Friday, April 8, 2011

The Magic of Opening and Tarot

Last Sunday’s workshop theme was “the magic of opening,” in keeping with the month of April’s association with the word, aperio, “I open,” (because at one point, it used to open the year, and because spring equinox opens Nature’s year), as well as the month of April’s being dedicated to Aphrodite and her divine powers of opening. Our tarot exercise therefore involved posing questions and doing a card search to find areas in your life where you can find a magical opening. This was more involved and subjective than other April card searches we have done, (such as searching for the Fool card to identify some area of life where you may feel that the Universe is playing a cosmic joke on you, but where you might also encounter rewarding synchronicities), because people had to go through their decks until they found a card whose imagery conveyed the idea of opening for them. So, here are a few thoughts and observations on images of opening in the tarot, (using the RWS as the standard).

Because the Judgment card shows people who have risen from their graves, it can denote a change in status or a new phase in life that result in things opening up for you. It is also apropos of Easter/Springtime’s theme of emergence.

Another card that hints at emergence is The Moon, which portrays a crayfish, (which can represent impulses that come from some very deep, primitive part of the Self), partially emerging from the water (of the Unconscious). In her book, “Tarot as a way of Life: A Jungian Approach to the Tarot,” Karen Hamaker-Zondag discusses the rising of symbolic images from the unconscious, when, “In The Moon stage we open up to these inner images” [168]. Notice, also, that the road shown leading off into the distance is an “open road.”

A card that conveys a very reassuring sense of openness is The Sun. The Sun’s face is gazing straight outward with its extended rays like the open arms of the joyful child. The “idea” of the Sun can also suggest being out in the open, in open country, the freedom of nature, etc. Yet, there is that wall there, though it suggests not so much a barrier as a protective enclosure, and although the sunflowers echo the sun-face, they are a cultivated plant.

Some of The Sun’s imagery is echoed in The Lovers, where a sun image is the background for the angel, whose arms are spread in blessing, and the man and woman, whose arms are also outspread. The man and woman in this card are nude, suggesting their openness and honesty with each other, as well as their essential humanity. We see similar body imagery in Judgment, The World, and The Star.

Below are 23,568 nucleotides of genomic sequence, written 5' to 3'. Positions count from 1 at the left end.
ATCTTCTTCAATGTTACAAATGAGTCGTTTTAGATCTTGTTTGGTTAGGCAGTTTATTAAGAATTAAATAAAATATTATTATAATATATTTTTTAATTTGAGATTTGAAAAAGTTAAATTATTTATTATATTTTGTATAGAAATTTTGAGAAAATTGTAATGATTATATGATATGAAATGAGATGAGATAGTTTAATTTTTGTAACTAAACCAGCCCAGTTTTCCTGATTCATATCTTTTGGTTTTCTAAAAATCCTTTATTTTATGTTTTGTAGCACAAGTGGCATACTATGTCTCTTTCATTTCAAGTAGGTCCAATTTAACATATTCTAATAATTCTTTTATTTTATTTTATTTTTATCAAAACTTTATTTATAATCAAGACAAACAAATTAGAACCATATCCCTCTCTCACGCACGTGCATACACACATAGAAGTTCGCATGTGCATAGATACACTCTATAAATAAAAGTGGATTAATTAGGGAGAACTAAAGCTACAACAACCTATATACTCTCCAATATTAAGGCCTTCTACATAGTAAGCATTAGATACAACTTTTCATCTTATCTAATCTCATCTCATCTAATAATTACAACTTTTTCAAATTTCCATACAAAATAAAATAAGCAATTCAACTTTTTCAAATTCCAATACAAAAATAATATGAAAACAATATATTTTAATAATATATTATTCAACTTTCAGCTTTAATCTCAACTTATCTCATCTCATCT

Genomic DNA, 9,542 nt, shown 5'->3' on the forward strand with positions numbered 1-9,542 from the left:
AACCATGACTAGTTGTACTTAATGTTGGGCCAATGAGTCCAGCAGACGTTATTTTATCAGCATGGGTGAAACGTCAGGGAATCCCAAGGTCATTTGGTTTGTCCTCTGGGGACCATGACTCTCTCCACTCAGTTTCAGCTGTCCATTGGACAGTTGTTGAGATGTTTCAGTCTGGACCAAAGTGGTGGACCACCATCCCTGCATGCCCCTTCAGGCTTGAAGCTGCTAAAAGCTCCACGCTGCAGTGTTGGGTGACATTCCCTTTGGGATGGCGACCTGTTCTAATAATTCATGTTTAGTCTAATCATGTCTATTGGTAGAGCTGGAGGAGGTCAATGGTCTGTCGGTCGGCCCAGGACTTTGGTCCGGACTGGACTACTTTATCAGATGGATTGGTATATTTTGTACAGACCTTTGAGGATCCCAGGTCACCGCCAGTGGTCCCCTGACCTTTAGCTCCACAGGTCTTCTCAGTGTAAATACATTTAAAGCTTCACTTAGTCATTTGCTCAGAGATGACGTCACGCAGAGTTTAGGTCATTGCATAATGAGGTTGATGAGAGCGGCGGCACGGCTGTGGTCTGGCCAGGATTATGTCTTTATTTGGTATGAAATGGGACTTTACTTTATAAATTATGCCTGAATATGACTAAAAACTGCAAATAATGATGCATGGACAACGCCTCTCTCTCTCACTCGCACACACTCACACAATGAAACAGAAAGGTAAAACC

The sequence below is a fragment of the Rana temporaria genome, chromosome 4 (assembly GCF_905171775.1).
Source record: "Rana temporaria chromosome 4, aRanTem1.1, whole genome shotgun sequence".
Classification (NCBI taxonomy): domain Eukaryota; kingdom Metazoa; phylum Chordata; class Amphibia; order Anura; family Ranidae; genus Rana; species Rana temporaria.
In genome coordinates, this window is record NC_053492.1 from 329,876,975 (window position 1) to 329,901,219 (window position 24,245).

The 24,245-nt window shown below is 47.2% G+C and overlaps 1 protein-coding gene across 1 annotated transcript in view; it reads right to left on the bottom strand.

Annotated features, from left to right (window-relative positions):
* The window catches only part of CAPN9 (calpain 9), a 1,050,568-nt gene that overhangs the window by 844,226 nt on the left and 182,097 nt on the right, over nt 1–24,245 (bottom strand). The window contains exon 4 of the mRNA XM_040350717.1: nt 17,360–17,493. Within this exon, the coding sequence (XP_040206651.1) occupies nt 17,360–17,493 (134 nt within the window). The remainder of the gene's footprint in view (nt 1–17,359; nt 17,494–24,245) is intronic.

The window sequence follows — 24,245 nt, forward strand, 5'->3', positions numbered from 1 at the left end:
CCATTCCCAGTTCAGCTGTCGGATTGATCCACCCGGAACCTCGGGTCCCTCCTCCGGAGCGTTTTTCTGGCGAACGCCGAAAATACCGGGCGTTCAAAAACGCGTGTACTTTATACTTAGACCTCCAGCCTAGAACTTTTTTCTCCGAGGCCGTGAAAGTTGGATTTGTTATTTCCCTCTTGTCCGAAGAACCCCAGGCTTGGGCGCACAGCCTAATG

Some cards can have images of openness, yet remain somewhat equivocal. In the Star card just mentioned, the woman is out in open nature under an open sky, but her preoccupation with her task makes her slightly closed off to the viewer, and although there is openness in The World’s joyful dance, she is enclosed in a sacred circle. When cards have mixed imagery, you have to think about how the themes of open and closed play off of each other in your particular situation.

The Fool is another tarot figure who is out in open nature under and open sky and a radiant sun, with arms spread in an opening gesture, but the chasm he’s about to step off into represents a more dangerous open. Unlike the figures whose nudity suggests a lack of social pretensions, he is fully clothed.

Some Minor Arcana cards may hint at the idea of openness, though overall, they have a more closed-off quality, with their human figures confined within their own little worlds, (or elemental spheres). An interesting example is the 8 of Cups. The Number Eight has a very organized character, which can contribute to a sense of comfort and security, but which can also convey the feeling of being locked in. This can conflict with the very fluid, emotionally expressive nature of the Cups, which can then lead to the desire to leave an emotionally confining situation. The RWS card illustrates this with a person who has turned his back on the cups, and is wandering off into the wild, following the path of the river. That he may have found some emotional opening to pursue this adventure or make this escape is suggested by the arrangement of three cups on top of five cups, with a gap in the top row. The symbology might have been different if the cups had been in two tight rows of four, as that would have suggested more of an emotional holding pattern. This shows how the little graphic decisions made by the artists/designers can bring in quite different nuances.

Well, I have more to say about themes of openness in the tarot, so I will carry this into my next post. TO BE CONTINUED …

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